Home
Current Issue
Archives
Links
About Us
Ad Rates

The Columbia Journal
P.O. Box 2633 MPO,
Vancouver, British Columbia,
Canada V6B 3W8
Phone: 604-266-6552
Fax: 604-267-3342

Web: www.columbiajournal.ca



Powered by NetNation- www.netnation.com

Columbia Journal logo

June 2003

    There’s nothing wrong with medicare… that a little democracy can’t fix

    Colleen Fuller

    Medicare, it often is said, exists because we live in a democratic society. If so, it stands to reason that without democracy we wouldn’t have this great social program that we all love. In fact, democracy, I would argue, is the heart and mind of medicare, and of our ability to make it work the way we want it to. When democracy is on shaky ground, so is medicare.

    Take the privatization happening across Canada, something that is riding roughshod over public values and public opinion. Polls have consistently shown (for example a May 2000 Ekos poll) that the most acceptable--indeed the most desirable--option chosen by Canadians is a publicly funded health care system with services provided by not-for-profit institutions and providers.

    If democracy was working in medicare, this is the kind of system we’d be building. But democracy isn’t working in health care, and health care isn’t working for an increasing number of people.

    If democracy was working, there would be an increase in the income taxes paid by the wealthy to support the health care system. When asked, this is the option Canadians have consistently chosen. But democracy isn’t working, and middle and low-income Canadians are paying more than their fair share to support the health system--including in the form of lower wages for providing health services.

    Canadians also reject user fees as way to pay for hospital services--in one poll only 13 per cent supported that option. If democracy was at the heart of medicare, surgical facilities that charge thousands of dollars in user fees would be turned into not-for-profit publicly funded providers. User fees for hospital services like physiotherapy or podiatry would be a corporate fantasy instead of the cruel reality faced now by British Columbians. But democracy isn’t working in BC and medicare isn’t working for a lot of sick and injured people who are forking over scarce dollars or are being deterred from obtaining needed care.

    The Ekos poll referred to above also asked Canadians for ideas about how to improve the health system. In order of preference they chose more hospital beds, new technology, more home and community care, more health promotion and prevention, improving Pharmacare, more accountability. Dead last on the list was more privatization and more queue-jumping by people who pay. In fact, another survey found more Canadians (57 per cent) chose “longer waiting times for some health care services” as a way to relieve pressure on the system than chose privatization (23 per cent) or user fees (22 per cent) in the Ekos poll.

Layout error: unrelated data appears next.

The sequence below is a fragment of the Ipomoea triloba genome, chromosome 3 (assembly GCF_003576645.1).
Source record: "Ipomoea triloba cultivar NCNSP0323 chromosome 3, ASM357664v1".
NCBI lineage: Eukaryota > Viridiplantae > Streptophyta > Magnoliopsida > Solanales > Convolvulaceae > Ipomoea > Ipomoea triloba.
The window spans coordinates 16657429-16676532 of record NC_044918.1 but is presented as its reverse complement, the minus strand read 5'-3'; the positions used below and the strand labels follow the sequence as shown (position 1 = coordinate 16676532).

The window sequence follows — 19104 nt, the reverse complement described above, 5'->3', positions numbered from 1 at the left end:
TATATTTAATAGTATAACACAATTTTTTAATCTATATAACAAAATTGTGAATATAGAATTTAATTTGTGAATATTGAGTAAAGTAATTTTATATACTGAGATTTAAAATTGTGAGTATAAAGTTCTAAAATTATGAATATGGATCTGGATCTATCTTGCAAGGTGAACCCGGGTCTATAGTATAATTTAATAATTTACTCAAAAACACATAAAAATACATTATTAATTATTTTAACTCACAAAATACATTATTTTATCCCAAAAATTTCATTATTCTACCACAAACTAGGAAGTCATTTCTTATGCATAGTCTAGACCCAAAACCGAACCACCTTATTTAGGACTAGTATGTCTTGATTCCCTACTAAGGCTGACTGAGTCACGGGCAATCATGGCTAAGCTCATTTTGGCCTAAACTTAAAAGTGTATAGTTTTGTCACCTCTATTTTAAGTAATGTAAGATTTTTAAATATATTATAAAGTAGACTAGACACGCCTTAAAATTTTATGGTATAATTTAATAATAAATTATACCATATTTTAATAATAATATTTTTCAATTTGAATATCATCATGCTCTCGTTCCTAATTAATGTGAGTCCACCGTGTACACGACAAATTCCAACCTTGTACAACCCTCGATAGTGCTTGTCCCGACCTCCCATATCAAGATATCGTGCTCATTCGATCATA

If democracy was working, privatization and user fees would be unheard of for medically necessary health care. But democracy isn’t working, and as a consequence beds in small and rural BC are closing, hospitals aren’t getting new equipment, home care is being shut down and community care strangled, health promotion and prevention is not adequately funded, the system is less not more accountable, user fees and privatization are rampant and Pharmacare is under attack.

    Let’s look at Pharmacare. According to Victoria’s Monday Magazine, Big Pharma gave generously to the BC Liberal election machine in 2001. For example, the Canadian Research Based Pharmaceutical Companies, an umbrella group representing some 60+ drug companies, gave the Liberal Party $11,800. Pfizer Canada Inc. gave the governing provincial Liberals $5,400, while another $5,300 came from AstraZaneca Canada Inc.; $4,304 from Merck Frost Canada & Co; $3,650 from Glaxo-Wellcome and, last but not least, $2,500 from Hoffman-La Roche Ltd. No higher taxes for these guys, and no expanded Reference Drug Program to limit their revenues.

    The drug industry’s largesse compares to a mere petition from people throughout the province to the BC government last Spring asking for an expanded and strengthened Reference Drug Program (RDP) to better control drug costs and greater cooperation with the federal government to establish a national Pharmacare program.

    Unfortunately, the government ignored the penniless petition, not to mention the outcry from tens of thousands of people, including seniors and disabled citizens. There’s no democracy in Pharmacare, and there’s no Pharmacare for a lot more British Columbians than before.

    We’re right to ask whether there’s any connection between the government’s failure to expand one of BC’s key cost-savers, the Reference Drug Program (opting instead for a shift in drug expenditures totalling $100 million to taxpayers); and contributions from the drug industry to the Liberal Party.

    That’s democracy for you--or rather that’s no democracy. And no democracy means no entitlement, no right, and no access without the requisite cash.

    Colleen Fuller is a health care researcher, author and public care advocate.

     





Google
Search WWW Search www.columbiajournal.ca